5. Mainefossils

    Phyllocarid valve?

    This morning I split this shale (technically it fell apart on me), and found this interesting little fossil. I was thinking that there was a possibility of it being a phyllocarid valve, but I have never seen one. This also raises a question that I have been wondering - how do you differentiate between a phyllocarid and a bivalve valve when the tail is absent? What raised my suspicions on this specimen are the raised bumps on the external mold and the depressions on the cast. The pictures below are of the specimen. The first shows the cast/internal mold, and the second the externa
  6. Again, here is another invertebrate I have not been able to identify. Either way, my original guess was a trilobite pygidium, until I reviewed the fossil under different lighting, and then saw that it matched no known trilobites from this formation. So I am at a loss here. It is Pridoli, Silurian. For anyone who is interested, this came from a recent excursion to the Leighton Formation. It was found in a layer that contained only Chonetes bastini brachiopods and a few ostracods - with some possible fish bits. In the pictures below, the fossil is shown und
  7. Mainefossils

    Gastropod ID

    So, I have been preparing this nice little gastropod. I have seen five other specimens that shared the same characteristics, but, unfortunately, some of them did not make it. Before I continued to prep this one, I was wondering if it is possible to roughly ID this gastropod. It would greatly facilitate prep work to have a good idea of its shape. All the specimens I have seen have had three whorls. The upper two whorl's ridges are almost absent, this has been consistent through all my specimens. The shape of the shell is coeloconoid. It was found in the Leighton Formati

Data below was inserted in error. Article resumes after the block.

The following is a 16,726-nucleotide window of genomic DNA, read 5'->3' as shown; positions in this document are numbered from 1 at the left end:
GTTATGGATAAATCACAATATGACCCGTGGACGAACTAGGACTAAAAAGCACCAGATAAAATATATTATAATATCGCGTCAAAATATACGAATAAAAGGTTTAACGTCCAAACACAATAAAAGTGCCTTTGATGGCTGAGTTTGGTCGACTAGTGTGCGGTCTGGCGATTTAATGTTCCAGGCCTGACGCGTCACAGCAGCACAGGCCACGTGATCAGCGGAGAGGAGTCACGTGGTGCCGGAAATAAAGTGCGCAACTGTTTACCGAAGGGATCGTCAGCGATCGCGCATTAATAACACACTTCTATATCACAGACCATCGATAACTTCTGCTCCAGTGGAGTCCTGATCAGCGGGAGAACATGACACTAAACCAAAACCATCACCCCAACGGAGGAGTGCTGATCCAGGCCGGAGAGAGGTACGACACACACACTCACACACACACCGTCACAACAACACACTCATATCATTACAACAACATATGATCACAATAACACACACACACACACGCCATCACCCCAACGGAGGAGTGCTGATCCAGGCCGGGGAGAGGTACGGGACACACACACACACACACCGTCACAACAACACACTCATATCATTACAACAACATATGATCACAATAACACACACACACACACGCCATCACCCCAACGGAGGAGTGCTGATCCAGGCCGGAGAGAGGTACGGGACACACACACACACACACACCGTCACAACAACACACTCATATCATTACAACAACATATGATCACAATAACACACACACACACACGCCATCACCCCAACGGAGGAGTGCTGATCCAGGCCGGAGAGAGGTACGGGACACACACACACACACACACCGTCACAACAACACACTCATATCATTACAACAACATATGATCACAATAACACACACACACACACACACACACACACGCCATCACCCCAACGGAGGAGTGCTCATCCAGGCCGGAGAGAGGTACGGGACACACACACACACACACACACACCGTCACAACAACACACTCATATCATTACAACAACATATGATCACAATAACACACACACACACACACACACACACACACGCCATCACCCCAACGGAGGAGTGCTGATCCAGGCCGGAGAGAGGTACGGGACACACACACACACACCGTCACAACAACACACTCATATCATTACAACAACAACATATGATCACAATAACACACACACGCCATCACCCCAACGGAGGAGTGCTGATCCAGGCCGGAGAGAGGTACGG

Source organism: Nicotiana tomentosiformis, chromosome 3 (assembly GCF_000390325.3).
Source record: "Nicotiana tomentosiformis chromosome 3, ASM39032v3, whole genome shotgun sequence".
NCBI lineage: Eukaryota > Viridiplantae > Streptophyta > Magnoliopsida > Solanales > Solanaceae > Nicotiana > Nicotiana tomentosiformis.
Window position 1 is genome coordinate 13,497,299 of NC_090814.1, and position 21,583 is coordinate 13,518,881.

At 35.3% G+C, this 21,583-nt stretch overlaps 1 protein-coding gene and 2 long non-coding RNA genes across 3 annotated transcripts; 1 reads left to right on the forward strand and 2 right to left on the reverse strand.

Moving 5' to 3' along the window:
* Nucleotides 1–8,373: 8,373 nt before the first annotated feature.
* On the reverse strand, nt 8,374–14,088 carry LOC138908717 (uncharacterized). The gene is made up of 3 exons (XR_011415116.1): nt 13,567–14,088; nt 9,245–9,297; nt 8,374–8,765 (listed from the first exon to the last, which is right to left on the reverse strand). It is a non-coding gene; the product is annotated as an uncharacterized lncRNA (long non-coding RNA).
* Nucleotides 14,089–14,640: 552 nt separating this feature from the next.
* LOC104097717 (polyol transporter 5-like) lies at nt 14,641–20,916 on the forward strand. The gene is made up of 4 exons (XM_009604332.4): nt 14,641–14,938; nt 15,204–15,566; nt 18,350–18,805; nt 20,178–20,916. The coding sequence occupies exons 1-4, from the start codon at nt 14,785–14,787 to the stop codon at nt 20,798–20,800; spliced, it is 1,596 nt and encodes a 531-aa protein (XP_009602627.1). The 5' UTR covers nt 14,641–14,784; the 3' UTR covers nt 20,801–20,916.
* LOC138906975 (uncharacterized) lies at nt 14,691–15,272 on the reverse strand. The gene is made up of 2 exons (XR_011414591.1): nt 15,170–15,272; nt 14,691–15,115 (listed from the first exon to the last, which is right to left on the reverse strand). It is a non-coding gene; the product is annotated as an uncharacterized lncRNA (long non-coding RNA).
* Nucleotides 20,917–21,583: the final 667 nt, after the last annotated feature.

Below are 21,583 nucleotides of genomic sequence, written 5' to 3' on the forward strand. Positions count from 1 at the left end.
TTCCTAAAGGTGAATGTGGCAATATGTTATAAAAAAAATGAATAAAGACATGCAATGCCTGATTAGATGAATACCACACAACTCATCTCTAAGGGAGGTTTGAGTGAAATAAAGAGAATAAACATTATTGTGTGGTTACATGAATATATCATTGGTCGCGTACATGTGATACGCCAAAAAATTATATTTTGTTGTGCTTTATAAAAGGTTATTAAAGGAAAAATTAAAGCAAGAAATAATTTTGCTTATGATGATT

8. Mainefossils

    Rhynchotrema sp?

    I am unsure on the identification of this brachiopod. It is from the Leighton Formation, Maine; which is Silurian, Pridoli. According to Maine's Paleozoic Record (an excellent book that lists all the fauna and flora found in formations across Maine), there are only two Rhynchonellid genera in this formation, Camarotoechia and Rhynchotrema. It does not look like a Camarotoechia, but I cannot find many references for the internal mold of Rhynchotrema brachiopods. I would appreciate any references you have on this genus, as well as any advice on the identification of it (@Tidgy's Dad
  9. Mainefossils